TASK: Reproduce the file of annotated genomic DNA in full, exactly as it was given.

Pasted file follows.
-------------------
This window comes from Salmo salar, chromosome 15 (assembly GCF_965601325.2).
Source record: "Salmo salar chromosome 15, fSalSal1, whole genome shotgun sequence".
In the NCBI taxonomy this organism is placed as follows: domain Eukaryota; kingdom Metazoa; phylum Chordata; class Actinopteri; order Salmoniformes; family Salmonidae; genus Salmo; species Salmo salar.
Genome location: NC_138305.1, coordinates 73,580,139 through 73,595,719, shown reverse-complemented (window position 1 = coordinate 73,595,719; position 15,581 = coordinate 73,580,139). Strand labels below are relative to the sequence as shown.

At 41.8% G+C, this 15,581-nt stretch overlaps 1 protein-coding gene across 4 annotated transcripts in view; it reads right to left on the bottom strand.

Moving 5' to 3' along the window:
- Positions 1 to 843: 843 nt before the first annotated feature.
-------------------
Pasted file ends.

This window comes from Salmo salar, chromosome 15 (assembly GCF_965601325.2).
Source record: "Salmo salar chromosome 15, fSalSal1, whole genome shotgun sequence".
In the NCBI taxonomy this organism is placed as follows: domain Eukaryota; kingdom Metazoa; phylum Chordata; class Actinopteri; order Salmoniformes; family Salmonidae; genus Salmo; species Salmo salar.
Genome location: NC_138305.1, coordinates 73,580,139 through 73,595,719, shown reverse-complemented (window position 1 = coordinate 73,595,719; position 15,581 = coordinate 73,580,139). Strand labels below are relative to the sequence as shown.

At 41.8% G+C, this 15,581-nt stretch overlaps 1 protein-coding gene across 4 annotated transcripts in view; it reads right to left on the bottom strand.

Moving 5' to 3' along the window:
- Positions 1 to 843: 843 nt before the first annotated feature.